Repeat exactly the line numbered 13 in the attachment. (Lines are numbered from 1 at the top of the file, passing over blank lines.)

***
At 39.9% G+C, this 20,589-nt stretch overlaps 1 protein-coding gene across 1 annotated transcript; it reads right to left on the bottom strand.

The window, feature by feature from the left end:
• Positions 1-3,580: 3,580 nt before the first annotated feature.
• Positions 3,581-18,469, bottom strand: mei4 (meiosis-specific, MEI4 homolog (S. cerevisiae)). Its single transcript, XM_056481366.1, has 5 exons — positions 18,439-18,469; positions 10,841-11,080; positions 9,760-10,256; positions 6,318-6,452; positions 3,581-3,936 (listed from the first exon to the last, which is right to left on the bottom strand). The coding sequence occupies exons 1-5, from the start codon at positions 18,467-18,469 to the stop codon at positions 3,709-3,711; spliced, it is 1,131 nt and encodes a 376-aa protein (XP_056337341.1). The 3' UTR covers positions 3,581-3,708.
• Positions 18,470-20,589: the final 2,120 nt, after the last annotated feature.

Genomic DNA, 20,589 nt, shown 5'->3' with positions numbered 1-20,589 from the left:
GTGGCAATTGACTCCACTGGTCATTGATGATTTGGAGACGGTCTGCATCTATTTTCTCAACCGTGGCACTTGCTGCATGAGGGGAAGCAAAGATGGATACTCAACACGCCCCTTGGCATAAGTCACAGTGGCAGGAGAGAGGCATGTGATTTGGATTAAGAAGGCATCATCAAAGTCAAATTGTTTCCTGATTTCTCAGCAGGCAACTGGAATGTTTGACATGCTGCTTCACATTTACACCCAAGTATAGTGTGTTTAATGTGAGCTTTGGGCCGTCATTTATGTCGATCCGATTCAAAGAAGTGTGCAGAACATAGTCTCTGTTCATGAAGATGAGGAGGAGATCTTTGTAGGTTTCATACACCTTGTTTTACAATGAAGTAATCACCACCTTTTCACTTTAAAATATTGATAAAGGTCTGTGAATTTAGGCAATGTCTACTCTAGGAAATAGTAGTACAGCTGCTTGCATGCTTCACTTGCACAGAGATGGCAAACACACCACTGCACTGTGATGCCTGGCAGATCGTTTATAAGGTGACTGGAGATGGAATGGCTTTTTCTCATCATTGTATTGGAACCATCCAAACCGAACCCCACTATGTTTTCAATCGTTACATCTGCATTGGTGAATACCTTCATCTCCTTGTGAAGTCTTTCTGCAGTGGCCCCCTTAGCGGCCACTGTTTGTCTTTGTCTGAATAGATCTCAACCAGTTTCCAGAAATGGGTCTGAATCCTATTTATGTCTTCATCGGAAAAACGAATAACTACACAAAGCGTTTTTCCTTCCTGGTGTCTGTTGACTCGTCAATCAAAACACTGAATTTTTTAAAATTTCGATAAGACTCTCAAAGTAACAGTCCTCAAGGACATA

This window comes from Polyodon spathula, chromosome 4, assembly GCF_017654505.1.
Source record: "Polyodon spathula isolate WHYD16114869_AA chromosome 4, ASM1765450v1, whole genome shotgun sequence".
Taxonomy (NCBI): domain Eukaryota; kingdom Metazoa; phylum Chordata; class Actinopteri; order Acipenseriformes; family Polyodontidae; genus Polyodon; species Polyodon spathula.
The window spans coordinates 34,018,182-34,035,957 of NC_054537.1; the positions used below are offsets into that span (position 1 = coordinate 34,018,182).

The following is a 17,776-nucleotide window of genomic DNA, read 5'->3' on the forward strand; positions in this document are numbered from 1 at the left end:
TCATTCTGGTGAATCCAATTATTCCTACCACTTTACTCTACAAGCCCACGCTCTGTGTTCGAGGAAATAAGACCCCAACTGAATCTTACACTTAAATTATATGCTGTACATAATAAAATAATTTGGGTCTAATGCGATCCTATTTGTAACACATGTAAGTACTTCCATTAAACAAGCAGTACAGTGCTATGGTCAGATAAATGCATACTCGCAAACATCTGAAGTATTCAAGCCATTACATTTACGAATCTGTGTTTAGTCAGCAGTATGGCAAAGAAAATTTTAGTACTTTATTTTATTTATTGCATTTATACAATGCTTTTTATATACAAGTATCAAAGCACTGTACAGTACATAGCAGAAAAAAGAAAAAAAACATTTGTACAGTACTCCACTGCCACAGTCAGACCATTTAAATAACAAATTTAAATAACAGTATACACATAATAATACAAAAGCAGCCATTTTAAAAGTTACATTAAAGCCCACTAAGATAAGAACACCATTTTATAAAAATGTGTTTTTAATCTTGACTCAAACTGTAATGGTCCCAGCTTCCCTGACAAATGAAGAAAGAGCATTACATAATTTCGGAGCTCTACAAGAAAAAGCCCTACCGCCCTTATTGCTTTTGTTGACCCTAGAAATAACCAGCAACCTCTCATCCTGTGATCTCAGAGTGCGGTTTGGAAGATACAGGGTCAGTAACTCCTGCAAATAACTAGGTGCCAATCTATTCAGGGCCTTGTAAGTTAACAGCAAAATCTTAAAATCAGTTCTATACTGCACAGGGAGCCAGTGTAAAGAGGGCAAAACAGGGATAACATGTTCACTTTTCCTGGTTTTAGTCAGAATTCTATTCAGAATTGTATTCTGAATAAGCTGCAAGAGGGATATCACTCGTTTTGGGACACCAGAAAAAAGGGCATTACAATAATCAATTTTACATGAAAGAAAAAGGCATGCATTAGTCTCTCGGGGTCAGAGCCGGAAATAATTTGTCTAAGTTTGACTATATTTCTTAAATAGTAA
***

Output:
TCATTCTGGTGAATCCAATTATTCCTACCACTTTACTCTACAAGCCCACGCTCTGTGTTCGAGGAAATAAGACCCCAACTGAATCTTACACTTAAATTATATGCTGTACATAATAAAATAATTTGGGTCTAATGCGATCCTATTTGTAACACATGTAAGTACTTCCATTAAACAAGCAGTACAGTGCTATGGTCAGATAAATGCATACTCGCAAACATCTGAAGTATTCAAGCCATTACATTTACGAATCTGTGTTTAGTCAGCAGTATGGCAAAGAAAATTTTAGTACTTTATTTTATTTATTGCATTTATACAATGCTTTTTATATACAAGTATCAAAGCACTGTACAGTACATAGCAGAAAAAAGAAAAAAAACATTTGTACAGTACTCCACTGCCACAGTCAGACCATTTAAATAACAAATTTAAATAACAGTATACACATAATAATACAAAAGCAGCCATTTTAAAAGTTACATTAAAGCCCACTAAGATAAGAACACCATTTTATAAAAATGTGTTTTTAATCTTGACTCAAACTGTAATGGTCCCAGCTTCCCTGACAAATGAAGAAAGAGCATTACATAATTTCGGAGCTCTACAAGAAAAAGCCCTACCGCCCTTATTGCTTTTGTTGACCCTAGAAATAACCAGCAACCTCTCATCCTGTGATCTCAGAGTGCGGTTTGGAAGATACAGGGTCAGTAACTCCTGCAAATAACTAGGTGCCAATCTATTCAGGGCCTTGTAAGTTAACAGCAAAATCTTAAAATCAGTTCTATACTGCACAGGGAGCCAGTGTAAAGAGGGCAAAACAGGGATAACATGTTCACTTTTCCTGGTTTTAGTCAGAATTCTATTCAGAATTGTATTCTGAATAAGCTGCAAGAGGGATATCACTCGTTTTGGGACACCAGAAAAAAGGGCATTACAATAATCAATTTTACATGAAAGAAAAAGGCATGCATTAGTCTCTCGGGGTCAGAGCCGGAAATAATTTGTCTAAGTTTGACTATATTTCTTAAATAGTAA